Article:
HomeBusinessRBZ to deposit $29,8 million incentive for tobacco farmers

RBZ to deposit $29,8 million incentive for tobacco farmers

The Reserve Bank of Zimbabwe (RBZ) will deposit $29,8 million to tobacco growers at the end of the month as the apex bank moves to implement the 5% export incentive scheme meant to grow the country’s export receipts and boost the liquidity situation.


RBZ governor John Mangudya on Friday said the incentive scheme was geared towards increasing tobacco production, which has become the second source of liquidity in the country.

“We are going to give tobacco producers an incentive. As the tobacco industry, there is $29,8 million. You are the biggest beneficiary and by the end of November the entire amount will be [deposited] into accounts,” Mangudya said at a function to mark the end of the tobacco season.

Mangudya said tobacco farming was becoming a pillar of the economy, adding that combined with gold, the two were earning the country $1,6 billion in exports receipts.

He said the tobacco marketing season was key as it oiled the nostro accounts.

“If we don’t have a tobacco farming season, the nostro accounts run dry and this shows how important tobacco farming is in Zimbabwe,” he added.

The apex bank chief said the nostro accounts were constrained because they were funding both local and foreign payments. Banks have put restrictions on the use of Visa/MasterCard for local transactions.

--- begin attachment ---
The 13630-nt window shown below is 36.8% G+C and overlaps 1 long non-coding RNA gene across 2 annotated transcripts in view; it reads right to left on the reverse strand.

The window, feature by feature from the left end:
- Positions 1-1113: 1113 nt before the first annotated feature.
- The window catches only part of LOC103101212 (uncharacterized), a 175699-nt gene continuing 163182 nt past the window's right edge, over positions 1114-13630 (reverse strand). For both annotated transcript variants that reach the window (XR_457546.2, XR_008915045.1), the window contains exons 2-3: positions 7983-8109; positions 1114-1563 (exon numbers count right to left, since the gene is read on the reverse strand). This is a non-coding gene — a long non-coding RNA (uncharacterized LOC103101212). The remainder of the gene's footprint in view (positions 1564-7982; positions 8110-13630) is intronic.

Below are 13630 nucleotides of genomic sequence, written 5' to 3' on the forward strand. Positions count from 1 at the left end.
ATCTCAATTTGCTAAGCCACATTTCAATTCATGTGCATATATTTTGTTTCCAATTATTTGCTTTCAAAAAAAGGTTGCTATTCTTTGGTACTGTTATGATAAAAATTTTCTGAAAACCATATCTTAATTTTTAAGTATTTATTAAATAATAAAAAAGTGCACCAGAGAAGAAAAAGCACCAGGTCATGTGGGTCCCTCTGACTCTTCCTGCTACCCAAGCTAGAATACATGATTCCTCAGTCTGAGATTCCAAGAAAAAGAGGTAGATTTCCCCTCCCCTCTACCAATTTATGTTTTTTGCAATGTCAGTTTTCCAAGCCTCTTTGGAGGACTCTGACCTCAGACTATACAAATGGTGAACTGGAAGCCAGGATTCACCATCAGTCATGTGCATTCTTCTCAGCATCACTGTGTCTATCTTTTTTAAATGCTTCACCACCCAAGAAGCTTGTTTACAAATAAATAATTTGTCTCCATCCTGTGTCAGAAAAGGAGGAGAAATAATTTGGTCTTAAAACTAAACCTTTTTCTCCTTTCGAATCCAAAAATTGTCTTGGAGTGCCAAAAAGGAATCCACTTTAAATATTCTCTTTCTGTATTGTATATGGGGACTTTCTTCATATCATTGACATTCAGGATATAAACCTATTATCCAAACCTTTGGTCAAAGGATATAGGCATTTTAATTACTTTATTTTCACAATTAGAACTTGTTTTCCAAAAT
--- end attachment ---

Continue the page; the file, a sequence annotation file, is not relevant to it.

The export incentive scheme is coming under the $200 million facility guaranteed by the African Export-Import Bank.

Exporters will be paid in bond notes, which will be at par with the United States dollar. RBZ is set to introduce bond notes in denominations of $2 and $5 by the end of the month with an awareness campaign already in full swing.

On Thursday, Mangudya said the export incentive scheme was also meant to cushion exporters against price decreases which would ultimately eat into their profits.

Miners have had to grapple with reduced prices on the international markets. A projected rate hike in the United States would see investors flocking to the money markets and dumping commodities like gold which would affect the price of the yellow metal.

Statistics from RBZ showed that gold output was up 16% to 15,3 tonnes in the nine months to September from the comparable period last year when 13,1 tonnes of gold were delivered to Fidelity Printers & Refiners — the country’s sole gold buyer.

Artisanal miners contribute over 40% to the total output.

“If prices of gold go down, the miners will be forced to smuggle the gold and leakages will occur. The export incentive comes in as a cushion,” Mangudya said.

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